The alert on Zika virus

THE world was justly alarmed last week when the World Health Organ­isation (WHO) warned that the Zika virus, a mosquito-borne infection, has been reported in 21 countries in South America and the Caribbeans. The WHO Director-General, Marga­ret Chan, observed that the virus was spreading explosively in the world and that its threat has grown from mild to alarming, necessitating the convening of experts to do a world-wide assessment.

The Federal Government has, in a quick response, instituted travel re­strictions to Latin American countries by pregnant women until the situa­tion improves. The virus has been linked to cases of microcephaly, the birth of babies with underdeveloped brains. More than 4,000 such babies have been born in Brazil since May last year, forcing the country, which is to host the 2016 Olympics Games, to repeatedly assure the world that it is on top of the situation and that athletes and fans need not fear for their health during the Games.

The Zika virus, on face value, seems a fairly innocuous infection. It is neither infectious nor contagious, although there has been an unconfirmed report of a transmission through sex. Only 20 per cent of those infected become ill and the symptoms are the fairly familiar symptoms of other tropical maladies – fever, rash, joint pain, conjunctivitis (red eyes) — which set off no alarm bells. The ill­ness is usually mild and the symptoms last for several days to a week and rarely require hospitalisation and no death has been directly reported as arising from them.

But, the effects rise to stratospheric heights when the virus attacks pregnant women. Birth abnormalities are a mother’s nightmare, and Zika has been held responsible for children born with abnormally small craniums and brain defi­ciencies. At least four countries – Brazil, El Salvador, Colombia and Ecuador – have advised their women to abstain from getting pregnant for at least two years. The hope is that within that period, the world would have found a way round the Zika virus. Such optimism is supported by a report that Biotech International Limited, an Indian company, has developed the world’s first vaccine against the Zika virus, and had filed a vaccine patent about nine months ago.

The vector for this scary virus is the aedes mosquito family which is also the carrier for dengue fever and yellow fever. There are fears that the virus could be brought into the country through importation of used tyres from Latin Ameri­can countries. Since there has been no known case of the Zika virus in Nigeria, the Federal Government must mobilise all state governments and health facili­ties to be on emergency footing in terms of information dissemination and in monitoring of any symptoms that may have any similarities to those of the Zika infection.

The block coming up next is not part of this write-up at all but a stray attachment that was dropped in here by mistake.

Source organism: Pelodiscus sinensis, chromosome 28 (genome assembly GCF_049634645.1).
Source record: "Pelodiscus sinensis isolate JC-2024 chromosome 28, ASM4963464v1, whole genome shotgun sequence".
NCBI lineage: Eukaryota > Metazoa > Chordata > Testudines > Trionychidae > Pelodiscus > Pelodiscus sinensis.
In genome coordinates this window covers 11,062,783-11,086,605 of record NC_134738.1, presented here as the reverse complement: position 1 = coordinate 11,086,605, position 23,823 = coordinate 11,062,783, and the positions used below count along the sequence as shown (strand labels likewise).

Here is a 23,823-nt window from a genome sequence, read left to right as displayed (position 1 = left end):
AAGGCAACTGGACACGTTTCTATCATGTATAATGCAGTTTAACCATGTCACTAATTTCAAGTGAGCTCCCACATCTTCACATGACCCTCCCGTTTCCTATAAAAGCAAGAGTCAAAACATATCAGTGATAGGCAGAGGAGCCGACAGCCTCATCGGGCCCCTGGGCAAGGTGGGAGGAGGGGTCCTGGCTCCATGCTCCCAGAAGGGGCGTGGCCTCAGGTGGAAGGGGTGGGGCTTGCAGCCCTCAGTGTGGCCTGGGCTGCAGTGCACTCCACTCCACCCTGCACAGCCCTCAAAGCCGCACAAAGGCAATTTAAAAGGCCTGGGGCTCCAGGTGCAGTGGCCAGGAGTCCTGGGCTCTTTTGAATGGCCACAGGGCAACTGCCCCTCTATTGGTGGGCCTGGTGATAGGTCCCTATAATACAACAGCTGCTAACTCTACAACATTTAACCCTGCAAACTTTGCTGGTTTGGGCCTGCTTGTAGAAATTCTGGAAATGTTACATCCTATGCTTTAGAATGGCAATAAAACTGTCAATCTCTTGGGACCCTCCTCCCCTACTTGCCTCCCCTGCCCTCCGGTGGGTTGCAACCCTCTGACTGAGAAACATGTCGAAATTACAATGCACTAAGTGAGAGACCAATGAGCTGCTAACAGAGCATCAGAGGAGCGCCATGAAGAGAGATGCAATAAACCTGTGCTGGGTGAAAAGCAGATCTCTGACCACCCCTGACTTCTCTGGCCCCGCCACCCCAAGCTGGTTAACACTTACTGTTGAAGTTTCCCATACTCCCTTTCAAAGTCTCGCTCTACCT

It may be necessary for Nigeria to restrict the importation of goods from the affected countries. Otherwise, we must ensure a pre-embarkation inspection of all such imports and the fumigation of the containers that carry them into the country. We need hardly say that aircraft flying in from Brazil and other South American countries must be fumigated immediately on arrival.

We think it was most thoughtful for the Federal Government to impose travel restrictions on pregnant women. Microcephaly is a dreadful disease which not only impairs the speech of the afflicted child but also blocks its mental develop­ment. Because of the newness of this disease, it is not yet known the extent of the damage and whether the symptoms are reversible with time and therapy. All hands must be on deck, therefore, to forestall its entrance into the country. It is our hope that given the world’s attention and determination to seek a solution for it, it will not be long before some answers are found.

The advent of the Zika virus underscores our inability to win the war against mosquitoes. Malaria continues to be one of the major causes of death of Nigeri­ans and a great reminder of how much more we need to do in the fight against mosquitoes. We urge the Federal Ministry of Health to return to the Ebola playbook, and once more lead the charge in the campaign for cleanliness and environmental sanitation. We need to deny mosquitoes any breeding place in this country. Our scientists should also join in the quest to counter the Zika virus.

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